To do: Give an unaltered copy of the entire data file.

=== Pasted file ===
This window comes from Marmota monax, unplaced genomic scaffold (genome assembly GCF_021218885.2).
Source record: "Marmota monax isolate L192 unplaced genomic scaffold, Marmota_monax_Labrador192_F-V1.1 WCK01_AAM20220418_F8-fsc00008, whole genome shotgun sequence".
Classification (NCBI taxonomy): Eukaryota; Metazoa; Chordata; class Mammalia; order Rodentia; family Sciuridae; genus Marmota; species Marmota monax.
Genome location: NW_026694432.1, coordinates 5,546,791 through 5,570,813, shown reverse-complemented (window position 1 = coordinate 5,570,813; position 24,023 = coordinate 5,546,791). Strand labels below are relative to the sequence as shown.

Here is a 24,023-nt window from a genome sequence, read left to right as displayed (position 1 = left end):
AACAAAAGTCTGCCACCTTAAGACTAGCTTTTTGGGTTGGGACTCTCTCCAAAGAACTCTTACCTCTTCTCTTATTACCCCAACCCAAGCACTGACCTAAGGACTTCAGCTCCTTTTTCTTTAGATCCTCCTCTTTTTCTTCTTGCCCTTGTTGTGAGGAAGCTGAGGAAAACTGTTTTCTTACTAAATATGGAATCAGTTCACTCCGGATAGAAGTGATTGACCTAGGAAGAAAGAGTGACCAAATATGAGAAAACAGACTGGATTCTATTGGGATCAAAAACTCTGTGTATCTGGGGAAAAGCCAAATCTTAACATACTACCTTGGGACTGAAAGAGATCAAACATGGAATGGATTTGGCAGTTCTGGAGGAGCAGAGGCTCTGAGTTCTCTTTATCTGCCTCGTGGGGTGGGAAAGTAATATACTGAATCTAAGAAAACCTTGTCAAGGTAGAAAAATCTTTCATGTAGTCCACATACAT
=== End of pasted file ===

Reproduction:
This window comes from Marmota monax, unplaced genomic scaffold (genome assembly GCF_021218885.2).
Source record: "Marmota monax isolate L192 unplaced genomic scaffold, Marmota_monax_Labrador192_F-V1.1 WCK01_AAM20220418_F8-fsc00008, whole genome shotgun sequence".
Classification (NCBI taxonomy): Eukaryota; Metazoa; Chordata; class Mammalia; order Rodentia; family Sciuridae; genus Marmota; species Marmota monax.
Genome location: NW_026694432.1, coordinates 5,546,791 through 5,570,813, shown reverse-complemented (window position 1 = coordinate 5,570,813; position 24,023 = coordinate 5,546,791). Strand labels below are relative to the sequence as shown.

Here is a 24,023-nt window from a genome sequence, read left to right as displayed (position 1 = left end):
AACAAAAGTCTGCCACCTTAAGACTAGCTTTTTGGGTTGGGACTCTCTCCAAAGAACTCTTACCTCTTCTCTTATTACCCCAACCCAAGCACTGACCTAAGGACTTCAGCTCCTTTTTCTTTAGATCCTCCTCTTTTTCTTCTTGCCCTTGTTGTGAGGAAGCTGAGGAAAACTGTTTTCTTACTAAATATGGAATCAGTTCACTCCGGATAGAAGTGATTGACCTAGGAAGAAAGAGTGACCAAATATGAGAAAACAGACTGGATTCTATTGGGATCAAAAACTCTGTGTATCTGGGGAAAAGCCAAATCTTAACATACTACCTTGGGACTGAAAGAGATCAAACATGGAATGGATTTGGCAGTTCTGGAGGAGCAGAGGCTCTGAGTTCTCTTTATCTGCCTCGTGGGGTGGGAAAGTAATATACTGAATCTAAGAAAACCTTGTCAAGGTAGAAAAATCTTTCATGTAGTCCACATACAT